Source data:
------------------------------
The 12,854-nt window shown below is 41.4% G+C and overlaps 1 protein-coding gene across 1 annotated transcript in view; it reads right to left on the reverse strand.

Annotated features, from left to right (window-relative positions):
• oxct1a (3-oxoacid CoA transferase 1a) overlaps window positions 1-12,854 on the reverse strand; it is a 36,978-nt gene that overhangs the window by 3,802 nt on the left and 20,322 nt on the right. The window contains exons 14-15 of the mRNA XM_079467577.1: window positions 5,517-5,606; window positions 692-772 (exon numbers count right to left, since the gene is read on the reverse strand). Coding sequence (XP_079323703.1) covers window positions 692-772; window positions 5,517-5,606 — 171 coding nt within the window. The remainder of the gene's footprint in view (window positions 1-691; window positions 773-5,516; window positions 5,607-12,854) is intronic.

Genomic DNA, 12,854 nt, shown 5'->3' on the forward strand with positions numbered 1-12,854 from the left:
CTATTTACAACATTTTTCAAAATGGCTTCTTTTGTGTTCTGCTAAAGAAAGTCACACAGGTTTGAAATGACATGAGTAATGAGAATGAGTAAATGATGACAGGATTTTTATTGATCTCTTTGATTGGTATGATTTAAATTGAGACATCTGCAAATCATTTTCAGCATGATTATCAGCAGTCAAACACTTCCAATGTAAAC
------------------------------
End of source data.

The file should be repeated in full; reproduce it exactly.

The 12,854-nt window shown below is 41.4% G+C and overlaps 1 protein-coding gene across 1 annotated transcript in view; it reads right to left on the reverse strand.

Annotated features, from left to right (window-relative positions):
• oxct1a (3-oxoacid CoA transferase 1a) overlaps window positions 1-12,854 on the reverse strand; it is a 36,978-nt gene that overhangs the window by 3,802 nt on the left and 20,322 nt on the right. The window contains exons 14-15 of the mRNA XM_079467577.1: window positions 5,517-5,606; window positions 692-772 (exon numbers count right to left, since the gene is read on the reverse strand). Coding sequence (XP_079323703.1) covers window positions 692-772; window positions 5,517-5,606 — 171 coding nt within the window. The remainder of the gene's footprint in view (window positions 1-691; window positions 773-5,516; window positions 5,607-12,854) is intronic.

Genomic DNA, 12,854 nt, shown 5'->3' on the forward strand with positions numbered 1-12,854 from the left:
CTATTTACAACATTTTTCAAAATGGCTTCTTTTGTGTTCTGCTAAAGAAAGTCACACAGGTTTGAAATGACATGAGTAATGAGAATGAGTAAATGATGACAGGATTTTTATTGATCTCTTTGATTGGTATGATTTAAATTGAGACATCTGCAAATCATTTTCAGCATGATTATCAGCAGTCAAACACTTCCAATGTAAAC